Tuesday, January 25, 2011

The CAD remains stronger than the USD

*USD –* After last week's USD weakness - it slipped from 1.3387 to
1.3621 against the EUR - we are anticipating a more neutral week and a
period of consolidation. This week could prove to be key in terms of
setting the tone for US markets, with the FOMC holding its first
policy meeting of the year on Wednesday, and advance Q4 GDP data due
for release on Friday. No major changes to the Fed's stance are
expected, despite the fact that the annual rotation of voting members
has meant a shift in a more hawkish direction. The new voters in the
FOMC remain skeptical about the benefits of the Fed's asset purchase
program, but they have signaled that they aim to stick with Chairman
Bernanke's plan to buy USD600bn in treasury securities. Improvement
in the labor market has continued, albeit at a gradual pace, and
despite GDP growth running close to 4% q/q AR in Q4 last year, it will
take time for the unemployment rate to normalize in a non-inflationary
environment. Besides the FOMC meeting, we will get the first estimate
of Q4 GDP growth will be released later in the week, expected at 3.5%
q/q AR driven by strong growth in personal spending. On Thursday we
will get an update on the housing market, with both house price data
and home sales, followed by consumer confidence data, a new round of
regional PMIs and information on business capex from the durable goods
orders report.

*EUR –* The euro climbed to 2-ms highs following signs the Eurozone
economy continues to expand. The single currency rose to highs at
$1.3686 today after strong services and manufacturing Purchasing
Manager's (PMI) reports. The Eurozone Services PMI rose to 55.2 in
January, marking 17 months above the 50 threshold denoting expansion
while manufacturing PMI eased slightly to 56.9. But more
significantly, the input price component of the report surged to a
79.8 from 74.1 previously, the largest increase on record since the
report's inception in 1997. The rise in input prices lent support to
ECB President Trichet's warning over mounting inflation in the
region which has eased. The euro should remain supported in the near
term as price pressures and the ECB's potential monetary policy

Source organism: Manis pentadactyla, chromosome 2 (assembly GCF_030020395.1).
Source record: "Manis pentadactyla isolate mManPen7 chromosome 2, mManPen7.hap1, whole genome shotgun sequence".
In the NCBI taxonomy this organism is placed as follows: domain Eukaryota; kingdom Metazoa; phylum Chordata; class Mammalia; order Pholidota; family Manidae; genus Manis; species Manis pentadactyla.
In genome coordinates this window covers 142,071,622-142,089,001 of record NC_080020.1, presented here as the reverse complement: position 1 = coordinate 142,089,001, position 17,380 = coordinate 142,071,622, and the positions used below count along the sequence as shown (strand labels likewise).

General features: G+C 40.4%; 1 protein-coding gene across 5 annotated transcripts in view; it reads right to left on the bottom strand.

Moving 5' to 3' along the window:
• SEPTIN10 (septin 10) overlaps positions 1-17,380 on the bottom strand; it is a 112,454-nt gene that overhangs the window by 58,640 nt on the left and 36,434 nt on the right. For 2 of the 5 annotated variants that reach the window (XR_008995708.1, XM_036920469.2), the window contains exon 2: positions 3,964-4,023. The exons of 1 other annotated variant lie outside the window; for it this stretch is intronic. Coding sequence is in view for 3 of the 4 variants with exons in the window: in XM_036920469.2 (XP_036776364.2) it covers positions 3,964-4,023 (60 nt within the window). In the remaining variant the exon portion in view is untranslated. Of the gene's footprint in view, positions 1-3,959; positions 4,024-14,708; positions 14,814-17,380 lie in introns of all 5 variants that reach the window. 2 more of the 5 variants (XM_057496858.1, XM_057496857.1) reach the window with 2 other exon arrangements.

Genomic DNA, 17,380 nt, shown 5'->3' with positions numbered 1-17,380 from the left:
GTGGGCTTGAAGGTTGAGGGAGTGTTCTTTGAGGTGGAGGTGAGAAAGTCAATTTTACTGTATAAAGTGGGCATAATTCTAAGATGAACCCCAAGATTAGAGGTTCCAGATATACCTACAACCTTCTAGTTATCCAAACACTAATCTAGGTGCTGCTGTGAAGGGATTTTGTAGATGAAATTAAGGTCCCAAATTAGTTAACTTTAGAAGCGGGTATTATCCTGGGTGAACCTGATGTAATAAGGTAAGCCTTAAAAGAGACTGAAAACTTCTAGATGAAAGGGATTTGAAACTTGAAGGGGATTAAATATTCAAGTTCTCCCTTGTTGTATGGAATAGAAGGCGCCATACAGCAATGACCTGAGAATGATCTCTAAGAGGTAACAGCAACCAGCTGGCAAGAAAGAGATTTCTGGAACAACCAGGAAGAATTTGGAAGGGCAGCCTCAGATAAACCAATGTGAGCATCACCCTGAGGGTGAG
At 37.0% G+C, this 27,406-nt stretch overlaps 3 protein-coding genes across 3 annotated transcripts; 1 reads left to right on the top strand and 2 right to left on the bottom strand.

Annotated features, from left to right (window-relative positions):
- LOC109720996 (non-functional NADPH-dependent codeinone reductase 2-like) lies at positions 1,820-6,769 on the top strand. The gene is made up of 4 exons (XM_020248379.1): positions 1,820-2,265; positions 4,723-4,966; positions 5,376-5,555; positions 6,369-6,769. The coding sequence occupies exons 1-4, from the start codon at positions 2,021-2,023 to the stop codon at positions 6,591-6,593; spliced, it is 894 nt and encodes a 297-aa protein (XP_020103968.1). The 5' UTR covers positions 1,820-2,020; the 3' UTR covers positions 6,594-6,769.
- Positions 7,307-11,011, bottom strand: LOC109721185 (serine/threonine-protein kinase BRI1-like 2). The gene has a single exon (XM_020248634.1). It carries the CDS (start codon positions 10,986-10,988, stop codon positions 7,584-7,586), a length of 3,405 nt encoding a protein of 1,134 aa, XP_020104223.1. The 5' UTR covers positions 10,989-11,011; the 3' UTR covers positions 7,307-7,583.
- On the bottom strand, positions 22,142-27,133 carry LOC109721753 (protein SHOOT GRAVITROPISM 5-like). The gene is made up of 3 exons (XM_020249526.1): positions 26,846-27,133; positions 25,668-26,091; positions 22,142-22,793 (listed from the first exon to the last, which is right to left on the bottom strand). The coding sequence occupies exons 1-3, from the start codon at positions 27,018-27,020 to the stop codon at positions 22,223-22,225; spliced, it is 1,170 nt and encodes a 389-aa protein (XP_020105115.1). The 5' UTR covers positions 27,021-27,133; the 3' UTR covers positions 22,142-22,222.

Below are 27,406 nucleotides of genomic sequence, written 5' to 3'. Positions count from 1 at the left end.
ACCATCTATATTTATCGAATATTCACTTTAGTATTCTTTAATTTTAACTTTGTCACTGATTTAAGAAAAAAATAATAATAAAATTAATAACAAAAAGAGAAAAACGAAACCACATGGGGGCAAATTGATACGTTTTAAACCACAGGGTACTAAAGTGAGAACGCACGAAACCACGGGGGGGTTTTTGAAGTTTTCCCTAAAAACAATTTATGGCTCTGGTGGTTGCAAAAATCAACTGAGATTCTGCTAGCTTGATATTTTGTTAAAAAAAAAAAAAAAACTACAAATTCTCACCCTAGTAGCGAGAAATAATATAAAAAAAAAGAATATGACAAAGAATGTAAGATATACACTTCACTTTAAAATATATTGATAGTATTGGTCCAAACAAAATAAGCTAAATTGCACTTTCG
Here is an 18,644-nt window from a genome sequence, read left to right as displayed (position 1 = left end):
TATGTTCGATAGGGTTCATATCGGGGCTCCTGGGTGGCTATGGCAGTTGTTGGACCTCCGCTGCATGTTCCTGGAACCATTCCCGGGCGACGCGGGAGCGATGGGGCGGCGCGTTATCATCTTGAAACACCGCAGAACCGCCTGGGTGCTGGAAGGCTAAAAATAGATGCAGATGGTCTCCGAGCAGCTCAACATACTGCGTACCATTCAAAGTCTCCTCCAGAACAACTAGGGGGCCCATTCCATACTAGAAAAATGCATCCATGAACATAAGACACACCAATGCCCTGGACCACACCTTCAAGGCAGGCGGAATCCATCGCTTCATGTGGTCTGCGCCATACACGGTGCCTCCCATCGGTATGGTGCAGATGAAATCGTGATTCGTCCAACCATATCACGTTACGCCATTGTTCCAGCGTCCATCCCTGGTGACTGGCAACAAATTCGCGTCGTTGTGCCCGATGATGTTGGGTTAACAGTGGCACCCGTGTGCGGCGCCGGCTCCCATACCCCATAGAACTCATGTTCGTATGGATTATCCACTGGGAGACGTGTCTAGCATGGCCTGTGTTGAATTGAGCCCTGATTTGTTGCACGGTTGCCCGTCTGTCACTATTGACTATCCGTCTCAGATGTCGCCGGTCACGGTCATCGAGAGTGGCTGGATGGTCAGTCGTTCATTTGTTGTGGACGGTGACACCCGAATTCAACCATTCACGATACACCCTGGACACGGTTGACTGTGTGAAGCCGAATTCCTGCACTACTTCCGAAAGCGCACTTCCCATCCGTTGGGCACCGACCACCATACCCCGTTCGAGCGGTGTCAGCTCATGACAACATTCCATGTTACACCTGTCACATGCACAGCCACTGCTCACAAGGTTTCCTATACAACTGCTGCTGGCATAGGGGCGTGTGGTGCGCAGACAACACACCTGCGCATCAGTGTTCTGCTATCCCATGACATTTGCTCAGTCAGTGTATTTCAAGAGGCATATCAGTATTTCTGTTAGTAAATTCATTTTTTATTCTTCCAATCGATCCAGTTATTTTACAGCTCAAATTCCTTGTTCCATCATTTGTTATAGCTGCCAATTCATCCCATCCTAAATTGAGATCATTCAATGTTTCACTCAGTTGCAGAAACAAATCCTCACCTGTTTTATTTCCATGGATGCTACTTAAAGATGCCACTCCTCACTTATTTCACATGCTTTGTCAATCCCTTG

response overshadow worries over the fiscal health of member

*GBP –* Speculation over the monetary policy has been the
significant driver of cable's strength thus far in January. The
currency has rallied just over 3% since the first of the year as the
market begins to expect higher rates. This sentiment has however waned
in recent days, as current news has led the market to believe the
tightening moves might be less aggressive. This week brings GDP
tomorrow, with expectations being 0.5% for the 4th quarter, a slight
decrease from 3Q. If it comes in stronger, look for a break above

*JPY –* USDJPY was essentially flat, trading in a notably tight
range and essentially on top of its 50 and 100-day moving averages
(83.06 and 83.04, respectively). Technicals are fairly bullish for
USDJPY and there is an ongoing gap between Japanese and US interest
rate spreads, which will likely send the dollar higher.
*CAD –* The CAD remains stronger than the USD, but began the week
with a steep drop against all 16 of its major counterparts. The loonie
stumbled as crude oil shed over $1/barrel after OPEC signaled it will
boost production to meet increased global demand. If commodity prices,
oil in particular, do stabilize, the CAD's recent run above parity
with the USD may be short-lived. Last week, the BoC disappointed
investors by leaving interest rates on hold and signaling that future
tightening would be "carefully considered" with the country's
economic recovery threatened by a strong currency. With CPI data due
on Tuesday (expected at 0.1%), gains in the currency have mostly
offset inflationary pressures, further supporting the BoC's recent
dovish stance. Improving global investor sentiment, and strong
economic data out of the US will however provide support for the CAD
in the near term.

*MXN –* The Mexican peso gained modestly against the US dollar last
week as the US posted better than expected housing and manufacturing
data. However, domestic figures are pressuring the peso as Mexico's
January core consumer prices rose less than expected (0.21% vs. the
previous 0.30% and 0.27% eyed). On Jan 21, the central bank kept its
benchmark interest rate unchanged at 4.5% for a 16th straight meeting,
stating that a stronger peso had partially offset recent increases in
some costs that were fueled by rising global prices for raw materials,
further signaling the bank will begin raising rates towards the end of

*AUD –* The AUD starts little changed from where it ended last
Friday after a volatile week of range-bound trade. Despite broad USD
weakness, the AUD has been unable to break above the key parity level,
with disappointing economic data providing formidable resistance. PPI
data showed a mere 0.1% increase (QoQ), far short of the 1.3%
registered last quarter, and the 0.5% expected for this reading. With
CPI data on tap for later Monday afternoon (expected at 0.7%),
investors fear that the strength of the AUD has eroded inflationary
pressures, thus significantly reducing odds that the RBA will tighten
policy any time soon. However, with relatively buoyant commodity
prices, and generally improved sentiment about the health of the
global economy, the dip from disappointing PPI, and potentially weak
CPI, may only be temporary with the AUD's relatively high yield
still attracting more than adequate demand.

Source: Fxstreet.com

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